Learning and Forgetting: The Official Theory .v. the Classic View

franksmithDo you recognise any or all of this?

  • persuading individuals that they won’t learn unless they make a determined effort, and that the fault is theirs if they fail
  • segregating learners at school so they can’t help each other, in the process making life as difficult as possible for teachers
  • coercing learners and teachers into ineffective programs of study designed by distant authorities who have no way of knowing or rectifying the difficulties they create, forcing learners and teachers to waste their time on repetitive exercises and drills that teach only that learning is frustrating and difficult
  • imposing discriminatory and discouraging ‘tests’ that ensure that individuals who most need help and encourageemnt get the least
  • convincing teachers, learners, and parents that the most important thing about education is scores and grades
  • making learning a trial when it should be a pleasure, and making forgetting inevitable when it should be insignificant

Professor of Psycholinguists, Frank Smith, who taught in Canada, the US and South Africa, wrote an engaging and thought-provoking book in 1998 called The Book of Learning and Forgetting. In this he contrasted the classic and official theories of ‘learning and forgetting’ (‘forgetting’ is important, of course, because if we learn then forget what we learned, we have not learned). The above, of course, is a concise description of the official theory of learning.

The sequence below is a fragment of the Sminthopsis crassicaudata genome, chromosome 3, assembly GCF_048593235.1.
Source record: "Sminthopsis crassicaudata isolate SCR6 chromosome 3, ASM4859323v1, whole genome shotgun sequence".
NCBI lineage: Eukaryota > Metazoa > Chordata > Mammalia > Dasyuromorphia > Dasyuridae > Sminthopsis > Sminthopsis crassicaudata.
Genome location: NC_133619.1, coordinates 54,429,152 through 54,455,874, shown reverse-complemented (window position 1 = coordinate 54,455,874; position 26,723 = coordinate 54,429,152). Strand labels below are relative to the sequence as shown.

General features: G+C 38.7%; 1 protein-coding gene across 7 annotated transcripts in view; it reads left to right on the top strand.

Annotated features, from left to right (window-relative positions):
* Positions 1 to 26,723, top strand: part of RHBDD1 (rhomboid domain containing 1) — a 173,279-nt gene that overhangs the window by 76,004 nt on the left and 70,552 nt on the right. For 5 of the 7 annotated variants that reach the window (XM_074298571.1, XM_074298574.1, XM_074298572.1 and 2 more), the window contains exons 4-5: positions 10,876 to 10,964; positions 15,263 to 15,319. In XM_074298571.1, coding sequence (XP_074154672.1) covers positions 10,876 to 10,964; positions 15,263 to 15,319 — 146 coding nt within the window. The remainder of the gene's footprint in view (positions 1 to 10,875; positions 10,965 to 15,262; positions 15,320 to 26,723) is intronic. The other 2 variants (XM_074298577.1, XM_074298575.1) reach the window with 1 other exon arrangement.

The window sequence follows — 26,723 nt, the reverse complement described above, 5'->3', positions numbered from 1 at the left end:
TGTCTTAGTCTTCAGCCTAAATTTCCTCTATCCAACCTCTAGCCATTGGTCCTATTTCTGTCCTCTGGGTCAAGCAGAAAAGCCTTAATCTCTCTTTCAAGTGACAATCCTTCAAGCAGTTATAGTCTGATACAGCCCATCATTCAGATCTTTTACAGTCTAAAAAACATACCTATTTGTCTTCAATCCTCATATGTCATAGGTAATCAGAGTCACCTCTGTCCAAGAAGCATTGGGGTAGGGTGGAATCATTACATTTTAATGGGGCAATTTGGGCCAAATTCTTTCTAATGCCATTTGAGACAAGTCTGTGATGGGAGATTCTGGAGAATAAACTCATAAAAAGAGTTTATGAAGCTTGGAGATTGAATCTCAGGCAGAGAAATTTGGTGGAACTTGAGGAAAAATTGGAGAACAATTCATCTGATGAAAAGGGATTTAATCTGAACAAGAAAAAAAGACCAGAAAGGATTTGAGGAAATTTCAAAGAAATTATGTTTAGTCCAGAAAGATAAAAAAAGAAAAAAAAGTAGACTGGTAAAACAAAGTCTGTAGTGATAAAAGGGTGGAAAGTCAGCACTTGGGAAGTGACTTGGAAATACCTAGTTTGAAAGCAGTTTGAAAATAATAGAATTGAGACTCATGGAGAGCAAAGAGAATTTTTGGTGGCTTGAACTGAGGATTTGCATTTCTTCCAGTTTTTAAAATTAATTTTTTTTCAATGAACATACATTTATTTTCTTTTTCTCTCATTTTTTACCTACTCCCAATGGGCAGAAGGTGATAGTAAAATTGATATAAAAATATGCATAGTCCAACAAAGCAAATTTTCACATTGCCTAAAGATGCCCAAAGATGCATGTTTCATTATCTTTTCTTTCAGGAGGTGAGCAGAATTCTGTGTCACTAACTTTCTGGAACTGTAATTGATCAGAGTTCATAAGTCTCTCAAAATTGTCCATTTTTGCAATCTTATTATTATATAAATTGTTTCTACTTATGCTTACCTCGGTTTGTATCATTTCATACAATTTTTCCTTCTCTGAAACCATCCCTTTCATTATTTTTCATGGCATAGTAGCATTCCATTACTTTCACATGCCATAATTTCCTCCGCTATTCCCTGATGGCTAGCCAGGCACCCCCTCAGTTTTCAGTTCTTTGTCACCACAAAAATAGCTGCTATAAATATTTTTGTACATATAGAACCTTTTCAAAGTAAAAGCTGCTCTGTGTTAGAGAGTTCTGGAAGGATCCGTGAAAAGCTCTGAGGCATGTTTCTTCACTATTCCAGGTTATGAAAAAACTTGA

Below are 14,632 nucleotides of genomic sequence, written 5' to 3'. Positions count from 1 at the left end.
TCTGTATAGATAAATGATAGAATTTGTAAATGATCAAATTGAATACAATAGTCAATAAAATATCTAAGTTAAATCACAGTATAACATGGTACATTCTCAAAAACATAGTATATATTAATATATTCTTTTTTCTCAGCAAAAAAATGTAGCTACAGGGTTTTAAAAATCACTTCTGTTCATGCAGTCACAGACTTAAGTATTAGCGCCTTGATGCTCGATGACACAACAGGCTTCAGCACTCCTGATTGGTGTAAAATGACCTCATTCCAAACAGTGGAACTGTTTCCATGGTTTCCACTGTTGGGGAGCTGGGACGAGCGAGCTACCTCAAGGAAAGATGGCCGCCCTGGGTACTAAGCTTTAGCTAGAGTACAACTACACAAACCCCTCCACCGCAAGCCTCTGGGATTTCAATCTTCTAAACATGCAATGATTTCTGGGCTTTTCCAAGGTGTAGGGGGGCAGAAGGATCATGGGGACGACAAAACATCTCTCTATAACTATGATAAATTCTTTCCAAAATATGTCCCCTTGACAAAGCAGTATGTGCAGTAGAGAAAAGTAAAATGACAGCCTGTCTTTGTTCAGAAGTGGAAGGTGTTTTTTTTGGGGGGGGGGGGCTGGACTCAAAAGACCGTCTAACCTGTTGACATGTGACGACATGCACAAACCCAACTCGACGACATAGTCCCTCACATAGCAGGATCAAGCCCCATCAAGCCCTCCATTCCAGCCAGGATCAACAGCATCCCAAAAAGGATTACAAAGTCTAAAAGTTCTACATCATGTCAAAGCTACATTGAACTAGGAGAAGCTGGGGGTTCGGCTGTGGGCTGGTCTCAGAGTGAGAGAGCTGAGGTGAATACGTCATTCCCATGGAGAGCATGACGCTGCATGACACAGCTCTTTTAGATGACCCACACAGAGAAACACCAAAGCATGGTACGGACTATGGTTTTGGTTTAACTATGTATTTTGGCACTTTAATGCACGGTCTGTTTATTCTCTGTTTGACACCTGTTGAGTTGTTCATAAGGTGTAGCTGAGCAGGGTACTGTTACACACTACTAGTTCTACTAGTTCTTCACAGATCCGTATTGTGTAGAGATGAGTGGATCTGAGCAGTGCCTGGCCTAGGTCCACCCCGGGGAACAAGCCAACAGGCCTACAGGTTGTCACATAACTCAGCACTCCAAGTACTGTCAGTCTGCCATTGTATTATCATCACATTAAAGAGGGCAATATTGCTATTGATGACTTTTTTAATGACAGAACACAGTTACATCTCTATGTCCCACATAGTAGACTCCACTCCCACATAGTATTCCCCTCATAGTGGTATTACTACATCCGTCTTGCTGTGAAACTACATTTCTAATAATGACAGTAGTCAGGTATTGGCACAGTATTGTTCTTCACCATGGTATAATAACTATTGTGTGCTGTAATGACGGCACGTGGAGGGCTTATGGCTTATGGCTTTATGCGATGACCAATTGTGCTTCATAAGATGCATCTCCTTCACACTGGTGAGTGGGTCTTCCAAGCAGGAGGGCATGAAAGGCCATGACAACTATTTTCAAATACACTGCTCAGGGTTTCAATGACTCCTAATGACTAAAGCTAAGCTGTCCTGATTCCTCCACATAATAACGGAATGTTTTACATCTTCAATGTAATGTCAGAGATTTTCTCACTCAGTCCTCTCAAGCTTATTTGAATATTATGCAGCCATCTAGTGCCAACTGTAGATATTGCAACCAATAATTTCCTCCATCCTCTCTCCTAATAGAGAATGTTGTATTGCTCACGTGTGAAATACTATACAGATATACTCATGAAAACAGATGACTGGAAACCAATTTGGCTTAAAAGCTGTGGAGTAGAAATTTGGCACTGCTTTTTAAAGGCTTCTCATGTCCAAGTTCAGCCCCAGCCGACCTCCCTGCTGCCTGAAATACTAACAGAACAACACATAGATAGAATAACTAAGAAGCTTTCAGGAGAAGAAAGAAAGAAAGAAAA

As Smith pointed out in this wonderful book, we all know, intuitively, that we learn best when we enjoy what we are doing, when we seem to be able to learn with minimum effort because of the pleasure we can derive from whatever it is that we are doing? Why then do our formal systems of education still largely promote a view of education that requires us to work very hard and to concentrate with all our might on the subject in hand in order to learn?

But the official theory has become an unquestioned part of who we all are:

…because it permeates the broad educational culture in which we have grown up.

The kind of words that tend to be used to describe this official view of learning are: occasional, hard work, obvious, limited, intentional, dependent on rewards and punishment, based on effort, individualistic, easily forgotten, assured by testing, an intellectual activity and  memorization.

In contrast the classic theory of learning, as described compellingly by Smith might include: continual, effortless, inconspicuous, boundless, unpremeditated, independent of rewards and punishment, based on self-image, vicarious, never forgotten, inhibited by testing, a social activity and  growth.

I know which theory I prefer.